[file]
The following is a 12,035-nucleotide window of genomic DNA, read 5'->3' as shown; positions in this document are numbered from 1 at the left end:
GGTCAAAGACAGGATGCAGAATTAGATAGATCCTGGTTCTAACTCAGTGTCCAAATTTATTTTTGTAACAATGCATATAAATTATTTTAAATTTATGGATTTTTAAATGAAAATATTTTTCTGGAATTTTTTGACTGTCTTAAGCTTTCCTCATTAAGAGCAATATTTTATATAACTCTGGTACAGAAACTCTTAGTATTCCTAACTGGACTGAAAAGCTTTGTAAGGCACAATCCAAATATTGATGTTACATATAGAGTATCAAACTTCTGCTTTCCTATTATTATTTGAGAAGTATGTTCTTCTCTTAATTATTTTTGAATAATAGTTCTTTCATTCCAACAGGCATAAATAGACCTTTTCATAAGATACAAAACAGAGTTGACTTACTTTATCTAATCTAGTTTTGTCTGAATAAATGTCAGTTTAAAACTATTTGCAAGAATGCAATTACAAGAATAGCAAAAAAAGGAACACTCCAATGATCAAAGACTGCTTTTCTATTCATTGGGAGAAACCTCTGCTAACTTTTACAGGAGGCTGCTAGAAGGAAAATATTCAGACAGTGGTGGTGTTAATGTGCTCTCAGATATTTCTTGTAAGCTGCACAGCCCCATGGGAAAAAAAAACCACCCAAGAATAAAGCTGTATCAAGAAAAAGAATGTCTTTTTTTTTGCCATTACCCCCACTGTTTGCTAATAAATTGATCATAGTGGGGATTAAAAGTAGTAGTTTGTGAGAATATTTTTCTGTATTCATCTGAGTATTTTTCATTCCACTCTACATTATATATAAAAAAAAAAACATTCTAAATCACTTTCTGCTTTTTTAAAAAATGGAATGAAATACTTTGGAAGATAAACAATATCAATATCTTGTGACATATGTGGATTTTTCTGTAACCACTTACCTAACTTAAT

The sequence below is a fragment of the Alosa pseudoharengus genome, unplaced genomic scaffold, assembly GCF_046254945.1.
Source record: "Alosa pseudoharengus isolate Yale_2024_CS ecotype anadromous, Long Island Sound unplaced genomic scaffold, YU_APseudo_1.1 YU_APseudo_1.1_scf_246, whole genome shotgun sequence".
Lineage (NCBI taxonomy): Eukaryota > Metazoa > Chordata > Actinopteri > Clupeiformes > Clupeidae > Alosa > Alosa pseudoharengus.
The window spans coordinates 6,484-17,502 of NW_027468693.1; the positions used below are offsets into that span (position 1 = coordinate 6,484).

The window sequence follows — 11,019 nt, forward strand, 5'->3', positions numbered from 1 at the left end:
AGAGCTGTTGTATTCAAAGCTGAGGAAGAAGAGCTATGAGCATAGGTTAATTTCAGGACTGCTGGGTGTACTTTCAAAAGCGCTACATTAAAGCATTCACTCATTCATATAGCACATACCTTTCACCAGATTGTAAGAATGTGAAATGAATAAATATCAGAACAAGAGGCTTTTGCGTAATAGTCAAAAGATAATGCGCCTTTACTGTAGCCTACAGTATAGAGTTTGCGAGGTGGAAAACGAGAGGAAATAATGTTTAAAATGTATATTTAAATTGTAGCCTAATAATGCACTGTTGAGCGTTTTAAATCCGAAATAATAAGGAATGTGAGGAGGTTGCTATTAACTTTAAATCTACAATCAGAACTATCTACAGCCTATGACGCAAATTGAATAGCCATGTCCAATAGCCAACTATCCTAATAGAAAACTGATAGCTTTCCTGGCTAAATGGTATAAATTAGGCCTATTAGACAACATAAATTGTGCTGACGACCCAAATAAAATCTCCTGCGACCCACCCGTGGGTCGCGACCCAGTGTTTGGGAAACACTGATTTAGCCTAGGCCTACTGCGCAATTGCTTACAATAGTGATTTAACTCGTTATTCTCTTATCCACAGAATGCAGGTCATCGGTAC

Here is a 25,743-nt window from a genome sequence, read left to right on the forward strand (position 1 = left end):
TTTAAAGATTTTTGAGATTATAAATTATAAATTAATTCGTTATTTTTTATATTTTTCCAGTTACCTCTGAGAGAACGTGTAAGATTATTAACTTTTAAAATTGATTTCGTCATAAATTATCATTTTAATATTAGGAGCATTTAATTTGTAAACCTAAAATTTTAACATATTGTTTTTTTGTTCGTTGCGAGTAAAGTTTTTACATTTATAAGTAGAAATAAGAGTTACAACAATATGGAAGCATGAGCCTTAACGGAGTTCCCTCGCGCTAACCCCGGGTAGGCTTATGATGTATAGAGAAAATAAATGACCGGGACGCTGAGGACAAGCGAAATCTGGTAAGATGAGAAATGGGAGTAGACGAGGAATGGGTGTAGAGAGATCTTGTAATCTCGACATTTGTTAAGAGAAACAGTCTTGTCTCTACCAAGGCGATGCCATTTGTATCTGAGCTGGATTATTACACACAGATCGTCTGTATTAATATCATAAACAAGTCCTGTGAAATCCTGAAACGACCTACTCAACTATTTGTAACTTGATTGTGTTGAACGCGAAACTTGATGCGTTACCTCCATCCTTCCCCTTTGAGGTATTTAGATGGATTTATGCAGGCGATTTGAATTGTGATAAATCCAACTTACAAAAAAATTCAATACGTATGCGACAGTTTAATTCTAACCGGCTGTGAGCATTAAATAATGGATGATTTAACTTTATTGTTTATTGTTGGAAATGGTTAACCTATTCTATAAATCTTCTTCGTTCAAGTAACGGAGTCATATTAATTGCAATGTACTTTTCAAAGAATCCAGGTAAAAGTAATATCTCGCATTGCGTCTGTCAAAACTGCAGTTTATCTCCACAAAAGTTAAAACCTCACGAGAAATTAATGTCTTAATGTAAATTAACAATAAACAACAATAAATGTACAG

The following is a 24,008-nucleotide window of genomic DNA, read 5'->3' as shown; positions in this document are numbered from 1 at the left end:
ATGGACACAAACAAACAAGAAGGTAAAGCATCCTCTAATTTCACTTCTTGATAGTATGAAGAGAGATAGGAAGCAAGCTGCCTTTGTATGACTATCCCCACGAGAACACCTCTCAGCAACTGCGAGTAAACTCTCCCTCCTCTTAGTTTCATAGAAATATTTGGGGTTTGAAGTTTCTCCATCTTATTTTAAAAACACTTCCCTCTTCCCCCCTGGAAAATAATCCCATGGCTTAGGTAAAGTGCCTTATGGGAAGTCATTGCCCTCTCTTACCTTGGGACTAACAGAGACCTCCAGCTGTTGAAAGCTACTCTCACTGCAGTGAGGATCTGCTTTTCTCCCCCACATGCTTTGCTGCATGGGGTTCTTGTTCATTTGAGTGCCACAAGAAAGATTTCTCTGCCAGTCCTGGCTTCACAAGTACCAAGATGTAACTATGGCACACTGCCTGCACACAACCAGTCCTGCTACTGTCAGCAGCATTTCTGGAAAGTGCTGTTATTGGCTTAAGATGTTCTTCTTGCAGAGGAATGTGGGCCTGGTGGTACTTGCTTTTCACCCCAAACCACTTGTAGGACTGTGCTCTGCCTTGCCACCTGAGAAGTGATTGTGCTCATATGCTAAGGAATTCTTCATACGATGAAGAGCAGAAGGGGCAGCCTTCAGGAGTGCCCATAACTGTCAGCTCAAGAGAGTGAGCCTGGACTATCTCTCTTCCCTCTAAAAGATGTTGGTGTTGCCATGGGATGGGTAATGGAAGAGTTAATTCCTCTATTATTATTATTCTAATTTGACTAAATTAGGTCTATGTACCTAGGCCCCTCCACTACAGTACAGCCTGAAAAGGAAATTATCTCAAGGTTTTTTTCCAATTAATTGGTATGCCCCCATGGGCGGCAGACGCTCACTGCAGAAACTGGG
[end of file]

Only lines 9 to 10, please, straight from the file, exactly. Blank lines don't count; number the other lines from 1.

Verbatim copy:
Here is a 25,743-nt window from a genome sequence, read left to right on the forward strand (position 1 = left end):
TTTAAAGATTTTTGAGATTATAAATTATAAATTAATTCGTTATTTTTTATATTTTTCCAGTTACCTCTGAGAGAACGTGTAAGATTATTAACTTTTAAAATTGATTTCGTCATAAATTATCATTTTAATATTAGGAGCATTTAATTTGTAAACCTAAAATTTTAACATATTGTTTTTTTGTTCGTTGCGAGTAAAGTTTTTACATTTATAAGTAGAAATAAGAGTTACAACAATATGGAAGCATGAGCCTTAACGGAGTTCCCTCGCGCTAACCCCGGGTAGGCTTATGATGTATAGAGAAAATAAATGACCGGGACGCTGAGGACAAGCGAAATCTGGTAAGATGAGAAATGGGAGTAGACGAGGAATGGGTGTAGAGAGATCTTGTAATCTCGACATTTGTTAAGAGAAACAGTCTTGTCTCTACCAAGGCGATGCCATTTGTATCTGAGCTGGATTATTACACACAGATCGTCTGTATTAATATCATAAACAAGTCCTGTGAAATCCTGAAACGACCTACTCAACTATTTGTAACTTGATTGTGTTGAACGCGAAACTTGATGCGTTACCTCCATCCTTCCCCTTTGAGGTATTTAGATGGATTTATGCAGGCGATTTGAATTGTGATAAATCCAACTTACAAAAAAATTCAATACGTATGCGACAGTTTAATTCTAACCGGCTGTGAGCATTAAATAATGGATGATTTAACTTTATTGTTTATTGTTGGAAATGGTTAACCTATTCTATAAATCTTCTTCGTTCAAGTAACGGAGTCATATTAATTGCAATGTACTTTTCAAAGAATCCAGGTAAAAGTAATATCTCGCATTGCGTCTGTCAAAACTGCAGTTTATCTCCACAAAAGTTAAAACCTCACGAGAAATTAATGTCTTAATGTAAATTAACAATAAACAACAATAAATGTACAG